"As a result of the American military," President Bush declared last week, "the Taliban is no longer in existence."
It's unclear whether Mr. Bush misspoke, or whether he really is that clueless. But his claim was in keeping with his re-election strategy, demonstrated once again in last night's debate: a president who has done immense damage to America's position in the world hopes to brazen it out by claiming that failure is success.
Three years ago, the United States was both feared and respected: feared because of its military supremacy, respected because of its traditional commitment to democracy and the rule of law.
Since then, Iraq has demonstrated the limits of American military power, and has tied up much of that power in a grinding guerrilla war. This has emboldened regimes that pose a real threat. Three years ago, would North Korea have felt so free to trumpet its conversion of fuel rods into bombs?
But even more important is the loss of respect. After the official rationales for the Iraq war proved false, and after America failed to make good on its promise to foster democracy in either Afghanistan or Iraq - and, not least, after Abu Ghraib - the world no longer believes that we are the good guys.
Let's talk for a minute about Afghanistan, which administration officials tout as a success story. They rely on the public's ignorance: voters, they believe, don't know that even though the United States promised to provide Afghanistan with both security and aid during its transition to democracy, it broke those promises. It has allowed the country to slide back into warlordism - and allowed the Taliban to make a comeback.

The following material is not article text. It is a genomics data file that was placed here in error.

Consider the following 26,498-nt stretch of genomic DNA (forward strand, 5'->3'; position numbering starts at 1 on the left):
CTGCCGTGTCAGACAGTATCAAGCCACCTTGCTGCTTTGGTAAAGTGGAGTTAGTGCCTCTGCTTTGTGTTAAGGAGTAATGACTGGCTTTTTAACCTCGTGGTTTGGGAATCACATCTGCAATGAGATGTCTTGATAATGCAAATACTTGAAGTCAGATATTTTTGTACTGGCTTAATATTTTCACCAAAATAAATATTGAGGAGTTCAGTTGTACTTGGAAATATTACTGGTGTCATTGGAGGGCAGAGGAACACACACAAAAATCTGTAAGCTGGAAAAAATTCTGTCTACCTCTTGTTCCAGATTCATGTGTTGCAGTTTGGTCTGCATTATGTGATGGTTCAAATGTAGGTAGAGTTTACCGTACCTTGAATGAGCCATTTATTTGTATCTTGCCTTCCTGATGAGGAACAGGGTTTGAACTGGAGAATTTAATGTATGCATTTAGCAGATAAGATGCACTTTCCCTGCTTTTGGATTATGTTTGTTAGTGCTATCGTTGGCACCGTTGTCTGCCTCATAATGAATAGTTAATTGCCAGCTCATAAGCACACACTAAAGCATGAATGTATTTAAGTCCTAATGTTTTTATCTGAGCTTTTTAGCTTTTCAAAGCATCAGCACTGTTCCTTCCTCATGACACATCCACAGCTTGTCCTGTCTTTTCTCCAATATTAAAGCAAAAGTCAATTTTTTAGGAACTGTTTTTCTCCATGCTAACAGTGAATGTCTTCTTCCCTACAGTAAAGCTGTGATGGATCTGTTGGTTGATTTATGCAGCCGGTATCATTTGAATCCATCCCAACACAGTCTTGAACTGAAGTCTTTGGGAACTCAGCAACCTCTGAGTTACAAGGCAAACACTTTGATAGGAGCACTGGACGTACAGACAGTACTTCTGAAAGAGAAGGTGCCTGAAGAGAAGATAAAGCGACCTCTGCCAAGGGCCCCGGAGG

These days, Mr. Bush and other administration officials often talk about the 10.5 million Afghans who have registered to vote in this month's election, citing the figure as proof that democracy is making strides after all. They count on the public not to know, and on reporters not to mention, that the number of people registered considerably exceeds all estimates of the eligible population. What they call evidence of democracy on the march is actually evidence of large-scale electoral fraud.
It's the same story in Iraq: the January election has become the rationale for everything we're doing, yet it's hard to find anyone not beholden to the administration who believes that the election, if it happens at all, will be anything more than a sham.
Yet Mr. Bush and his Congressional allies seem to have learned nothing from their failures. If Mr. Bush is returned to office, there's every reason to think that they will continue along the same disastrous path.
We can already see one example of this when we look at the question of torture. Abu Ghraib has largely vanished from U.S. political discussion, largely because the administration and its Congressional allies have been so effective at covering up high-level involvement. But both the revelations and the cover-up did terrible damage to America's moral authority. To much of the world, America looks like a place where top officials condone and possibly order the torture of innocent people, and suffer no consequences.
What we need is an effort to regain our good name. What we're getting instead is a provision, inserted by Congressional Republicans in the intelligence reform bill, to legalize "extraordinary rendition" - a euphemism for sending terrorism suspects to countries that use torture for interrogation. This would institutionalize a Kafkaesque system under which suspects can be sent, at the government's whim, to Egypt or Syria or Jordan - and to fight such a move, it's up to the suspect to prove that he'll be tortured on arrival. Just what we need to convince other countries of our commitment to the rule of law.
Most Americans aren't aware of all this. The sheer scale of Mr. Bush's foreign policy failures insulates him from its political consequences: voters aren't ready to believe how badly the war in Iraq is going, let alone how badly America's moral position in the world has deteriorated.
But the rest of the world has already lost faith in us. In fact, let me make a prediction: if Mr. Bush gets a second term, we will soon have no democracies left among our allies - no, not even Tony Blair's Britain. Mr. Bush will be left with the support of regimes that don't worry about the legalities - regimes like Vladimir Putin's Russia.
Originally published in The New York Times, 10.1.04